Safety Threshold guidelines for removal of youth

Safety Threshold:
(Adapted from the National Resource Center for Child Protection Services – June 2011)

A threat of danger is a specific family situation or behavior, emotion, motive, perception
or capacity of a family member that threatens child safety. The danger threshold is the
point at which family functioning and associated caregiver performance becomes
perilous enough to be perceived as a threat or produce a threat to child safety. The
Safety threshold determines impending danger.

In order to determine if a safety threat exists ALL of the 5 criteria must be met:

  1. Severe consequences to a child.
  2. Immediate or will occur in the near future.
  3. Vulnerable child in relation to the safety threat.
  4. Out-of-Control – No responsible parent or adult in the home that can prevent the
  5. Behaviors, conditions, etc., are specific, observable and clearly understood.

Determining the Safety Threshold
Safety threats are essentially risk influences that are active at a heighten degree and
greater level of intensity. Safety threats are risk influences that have crossed a threshold
in terms of controllability that has implications for dangerousness. Therefore, the safety
threshold includes only those family conditions that are judged to be out of a caregiver’s

As far as danger is concerned, the safety threshold is consistent with severe harm.
Severe harm includes such effects as serious physical injury, disability, terror and
extreme fear, impairment and death. The safety threshold is in line with family
conditions that reasonably could result in harsh and unacceptable pain and suffering for
a vulnerable child.

Sufficient Family Information to determine the Safety Threshold
Threats of danger occurring in front of the social worker demonstrate the need for
protection and urgent response. Some cases are so obviously dangerous that it really
doesn’t require much analysis or the application of some criteria to know that a child is
not safe. These present safety threats are the basis for an emergency removal decision.
Because little is known, often the only protection action the agency can make is
removing the child.

Present danger is defined as immediate, significant, and clearly observable severe harm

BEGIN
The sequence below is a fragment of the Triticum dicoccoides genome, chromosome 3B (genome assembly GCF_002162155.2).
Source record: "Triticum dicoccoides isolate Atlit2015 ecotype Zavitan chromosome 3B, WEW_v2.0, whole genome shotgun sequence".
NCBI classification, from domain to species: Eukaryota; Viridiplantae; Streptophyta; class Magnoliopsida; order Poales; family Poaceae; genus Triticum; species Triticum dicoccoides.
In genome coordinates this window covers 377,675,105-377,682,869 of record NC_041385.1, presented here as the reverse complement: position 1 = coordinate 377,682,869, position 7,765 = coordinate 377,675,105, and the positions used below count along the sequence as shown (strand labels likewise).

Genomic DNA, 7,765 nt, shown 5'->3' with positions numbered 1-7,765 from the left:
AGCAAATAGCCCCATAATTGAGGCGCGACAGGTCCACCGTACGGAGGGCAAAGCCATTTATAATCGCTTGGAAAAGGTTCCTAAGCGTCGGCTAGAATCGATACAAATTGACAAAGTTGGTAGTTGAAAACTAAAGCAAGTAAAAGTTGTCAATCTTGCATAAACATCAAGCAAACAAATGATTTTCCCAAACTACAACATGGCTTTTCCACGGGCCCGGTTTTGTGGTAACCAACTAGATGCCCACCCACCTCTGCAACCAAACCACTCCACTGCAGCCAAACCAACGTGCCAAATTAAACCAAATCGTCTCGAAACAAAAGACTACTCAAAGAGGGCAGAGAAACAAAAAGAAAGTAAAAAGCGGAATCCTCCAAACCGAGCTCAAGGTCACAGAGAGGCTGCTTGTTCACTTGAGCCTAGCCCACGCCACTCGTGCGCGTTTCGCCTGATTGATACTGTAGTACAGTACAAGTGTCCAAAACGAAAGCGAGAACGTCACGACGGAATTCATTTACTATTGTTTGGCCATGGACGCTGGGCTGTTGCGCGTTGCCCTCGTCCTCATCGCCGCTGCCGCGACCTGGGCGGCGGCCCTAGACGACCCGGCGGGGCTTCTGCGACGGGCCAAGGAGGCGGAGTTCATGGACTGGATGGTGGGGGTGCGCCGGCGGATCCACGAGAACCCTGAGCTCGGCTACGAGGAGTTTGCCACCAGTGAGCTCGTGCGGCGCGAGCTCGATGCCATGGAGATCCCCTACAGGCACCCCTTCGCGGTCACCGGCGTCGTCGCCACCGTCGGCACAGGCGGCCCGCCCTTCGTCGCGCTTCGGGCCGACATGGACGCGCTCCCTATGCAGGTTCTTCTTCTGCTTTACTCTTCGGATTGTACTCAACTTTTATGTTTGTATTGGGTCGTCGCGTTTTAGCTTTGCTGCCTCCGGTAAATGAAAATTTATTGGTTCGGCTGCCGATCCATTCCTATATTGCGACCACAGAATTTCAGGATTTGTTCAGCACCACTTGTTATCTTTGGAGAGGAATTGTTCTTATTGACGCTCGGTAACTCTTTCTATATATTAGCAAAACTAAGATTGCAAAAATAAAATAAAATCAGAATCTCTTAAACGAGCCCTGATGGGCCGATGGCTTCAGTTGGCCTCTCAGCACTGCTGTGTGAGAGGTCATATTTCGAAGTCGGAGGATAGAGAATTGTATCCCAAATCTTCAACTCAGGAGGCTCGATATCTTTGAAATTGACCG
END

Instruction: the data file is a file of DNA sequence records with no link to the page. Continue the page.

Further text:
or threat of severe harm occurring in the present requiring immediate protective
response. Present danger may be a basis to determine that “Imminent Harm” under
RCW 13.34.050(1) exists and therefore may be a basis to seek immediate removal if
other less intrusive options for immediate protective actions will not assure child safety.
Adapted from the National Resource Center for Child Protection Services – June 2011
Once present danger is assessed and action taken (if there is an existing safety threat)
information collection must continue. Some cases are far more difficult to assess a
child’s safety. Often these cases are made harder by the fact that information is less
adequate than you’d like in order to judge. When applying the safety threshold there is
no substitute for sufficient information. The more you have the better off you are and
the more confidence you will have that your judgment is correct. Get as much
information as you can obtain and understand about these six questions.

Evaluate the child’s safety in their own home even if the child is temporarily placed.
Consider the parents, family, who interacts or responds to the child as a parent. So
consider biological parents, the sleep-over boyfriend, and live-in grandmother. Would
these threats exist if temporarily absent boyfriend returns home? You may need to
consider more than one household if the child spends time in the home of the other

Applying the Safety Threshold
A family condition, behavior or situation is only a threat to safety if it meets the
following safety threshold criteria.

Severe consequences to a child: This is consistent with harm that can result in
significant pain, serious injury, disablement, grave or debilitating physical health or